Federal Survey Will Help Evaluate Electronic Health Record Systems
Clinicians, pharmacists and hospital information technology staff will be asked to answer questions evaluating the EHR systems' interoperability, usability, privacy and other factors. In other news, a doctor faces trial after reports that he mistreated patients with unnecessary gynecological surgeries.
Federal EHR Compare Program Finalizes Reporting Criteria
Electronic health record vendors on Tuesday got their first look at the questionnaire users will use to evaluate their software products for an HHS comparison program. As part of a voluntary survey, clinicians, pharmacists and hospital information technology staff can answer 28 questions evaluating EHR products for an HHS program that will compare the software systems. The questionnaire asks users to evaluate the EHR systems' interoperability, usability, privacy and other factors. (Cohen, 10/13)
The Washington Post:
A Doctor Is Accused Of Years Of Unnecessary Hysterectomies. The Women Who Trusted Him Want Answers.
The last time Brittni DuPuy-German saw her trusted gynecologist, she once again explained that the stabbing, mystery pain in her abdomen had not gone away. It first appeared two years earlier, after she said her doctor, Javaid Perwaiz, surgically tied her tubes. To fix it, he had proposed more surgery — three additional procedures in nine months that she said included a hysterectomy when she was 29. But the pain persisted. (Mettler and Schmidt, 10/13)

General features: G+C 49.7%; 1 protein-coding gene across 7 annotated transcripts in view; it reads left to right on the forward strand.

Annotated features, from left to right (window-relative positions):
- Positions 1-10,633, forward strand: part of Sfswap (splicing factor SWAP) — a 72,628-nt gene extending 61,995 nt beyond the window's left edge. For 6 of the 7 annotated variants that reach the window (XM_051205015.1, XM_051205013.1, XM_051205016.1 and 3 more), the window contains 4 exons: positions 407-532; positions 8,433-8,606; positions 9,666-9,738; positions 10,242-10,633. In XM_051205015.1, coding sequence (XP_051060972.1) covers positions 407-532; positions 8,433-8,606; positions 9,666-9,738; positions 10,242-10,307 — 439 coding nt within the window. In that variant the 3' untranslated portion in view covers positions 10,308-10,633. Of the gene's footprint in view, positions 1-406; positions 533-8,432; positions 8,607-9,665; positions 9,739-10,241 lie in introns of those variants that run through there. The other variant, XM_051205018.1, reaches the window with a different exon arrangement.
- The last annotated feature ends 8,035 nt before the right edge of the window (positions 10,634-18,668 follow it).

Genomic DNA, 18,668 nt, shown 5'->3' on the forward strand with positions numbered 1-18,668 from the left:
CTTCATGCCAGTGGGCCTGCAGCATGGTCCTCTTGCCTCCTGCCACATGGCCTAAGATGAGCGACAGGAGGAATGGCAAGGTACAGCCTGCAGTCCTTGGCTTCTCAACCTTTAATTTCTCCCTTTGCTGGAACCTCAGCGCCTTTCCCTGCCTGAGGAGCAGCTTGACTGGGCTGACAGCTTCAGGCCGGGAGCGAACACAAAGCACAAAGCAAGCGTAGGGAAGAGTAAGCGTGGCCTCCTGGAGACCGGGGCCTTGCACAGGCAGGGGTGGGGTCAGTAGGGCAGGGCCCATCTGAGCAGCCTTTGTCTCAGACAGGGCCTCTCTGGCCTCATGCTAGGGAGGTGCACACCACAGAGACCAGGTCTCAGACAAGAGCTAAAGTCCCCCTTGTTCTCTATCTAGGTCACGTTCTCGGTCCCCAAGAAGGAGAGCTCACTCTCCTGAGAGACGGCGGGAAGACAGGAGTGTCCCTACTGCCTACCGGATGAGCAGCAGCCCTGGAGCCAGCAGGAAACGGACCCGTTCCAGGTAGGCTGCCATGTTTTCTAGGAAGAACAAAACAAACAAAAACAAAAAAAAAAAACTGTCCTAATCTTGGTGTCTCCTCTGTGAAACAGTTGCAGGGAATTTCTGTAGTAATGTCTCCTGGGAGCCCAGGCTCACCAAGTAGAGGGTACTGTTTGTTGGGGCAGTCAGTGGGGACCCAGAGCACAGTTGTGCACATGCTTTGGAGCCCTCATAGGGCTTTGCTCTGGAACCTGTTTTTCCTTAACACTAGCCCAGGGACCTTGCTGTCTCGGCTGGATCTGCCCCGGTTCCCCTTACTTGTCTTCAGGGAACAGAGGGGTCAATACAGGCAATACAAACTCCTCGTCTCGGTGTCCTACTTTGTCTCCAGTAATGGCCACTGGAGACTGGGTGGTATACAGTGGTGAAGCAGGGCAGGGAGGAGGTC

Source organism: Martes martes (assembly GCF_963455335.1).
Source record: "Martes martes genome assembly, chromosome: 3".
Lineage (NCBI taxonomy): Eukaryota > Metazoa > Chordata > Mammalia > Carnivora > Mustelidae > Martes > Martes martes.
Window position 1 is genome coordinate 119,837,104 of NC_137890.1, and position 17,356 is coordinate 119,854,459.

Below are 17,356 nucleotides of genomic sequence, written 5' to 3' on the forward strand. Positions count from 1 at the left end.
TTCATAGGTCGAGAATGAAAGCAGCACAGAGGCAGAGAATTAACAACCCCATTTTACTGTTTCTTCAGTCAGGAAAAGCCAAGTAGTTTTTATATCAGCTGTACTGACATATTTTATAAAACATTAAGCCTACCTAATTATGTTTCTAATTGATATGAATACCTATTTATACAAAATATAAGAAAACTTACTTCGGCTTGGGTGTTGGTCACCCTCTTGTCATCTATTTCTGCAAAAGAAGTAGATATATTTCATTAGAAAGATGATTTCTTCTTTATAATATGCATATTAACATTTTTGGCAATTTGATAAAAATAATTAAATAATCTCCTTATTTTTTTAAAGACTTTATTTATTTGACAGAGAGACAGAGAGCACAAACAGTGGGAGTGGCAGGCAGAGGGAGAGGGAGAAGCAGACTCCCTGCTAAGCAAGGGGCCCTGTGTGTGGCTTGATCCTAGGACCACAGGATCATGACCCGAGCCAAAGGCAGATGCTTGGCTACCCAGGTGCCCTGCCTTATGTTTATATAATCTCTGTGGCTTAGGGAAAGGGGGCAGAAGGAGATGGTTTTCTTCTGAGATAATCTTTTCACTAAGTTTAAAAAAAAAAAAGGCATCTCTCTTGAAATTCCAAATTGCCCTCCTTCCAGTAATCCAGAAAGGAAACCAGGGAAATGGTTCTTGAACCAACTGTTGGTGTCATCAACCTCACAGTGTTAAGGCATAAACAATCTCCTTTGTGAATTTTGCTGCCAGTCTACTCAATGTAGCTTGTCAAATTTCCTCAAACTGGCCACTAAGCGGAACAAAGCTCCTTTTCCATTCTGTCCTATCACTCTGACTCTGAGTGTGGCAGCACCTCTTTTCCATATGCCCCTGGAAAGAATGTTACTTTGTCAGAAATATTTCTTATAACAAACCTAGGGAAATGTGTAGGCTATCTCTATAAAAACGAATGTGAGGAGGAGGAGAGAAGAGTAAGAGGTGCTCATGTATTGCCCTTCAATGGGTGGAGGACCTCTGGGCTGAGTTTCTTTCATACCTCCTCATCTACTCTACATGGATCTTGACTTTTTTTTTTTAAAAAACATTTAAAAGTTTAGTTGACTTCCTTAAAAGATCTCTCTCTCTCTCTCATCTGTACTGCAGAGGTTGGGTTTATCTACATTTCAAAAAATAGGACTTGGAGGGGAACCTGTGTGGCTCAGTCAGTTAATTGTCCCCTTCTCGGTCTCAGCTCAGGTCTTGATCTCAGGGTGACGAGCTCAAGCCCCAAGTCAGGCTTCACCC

Teladoc Sues Amwell Over Alleged Patent Infringement
In a move that sets up an intellectual property battle between telemedicine’s two most powerful companies, Teladoc has sued its rival Amwell for allegedly infringing on its patents. Teladoc’s complaint, filed on Monday in federal court in Delaware, seeks to recoup damages and to block Amwell from continuing to market the products that it believes infringe on its patents. (Robbins, 10/13)
UNE To Move Its College Of Osteopathic Medicine To Portland
Funding from the Harold Alfond Foundation will help the University of New England move the College of Osteopathic Medicine from the main campus in Biddeford to a 100,000-square-foot building in Portland, the university announced Tuesday. The $30 million grant also will be used to accelerate high-growth undergraduate and graduate programs to meet student demand and workforce needs in areas like aquaculture, entrepreneurship, criminal justice and sports media communication, among others, officials said. (10/13)
Novant Health’s $166 Million Heart, Cancer Building Debuts
Novant Health opened a new, seven-story building on the corner of Queens Road and Fourth Street this week — complete with the health system’s largest wellness facility. The $166 million building combines all outpatient cardiac and cancer specialists, treatment services and support programs into one location, according to Novant. (Smoot, 10/13)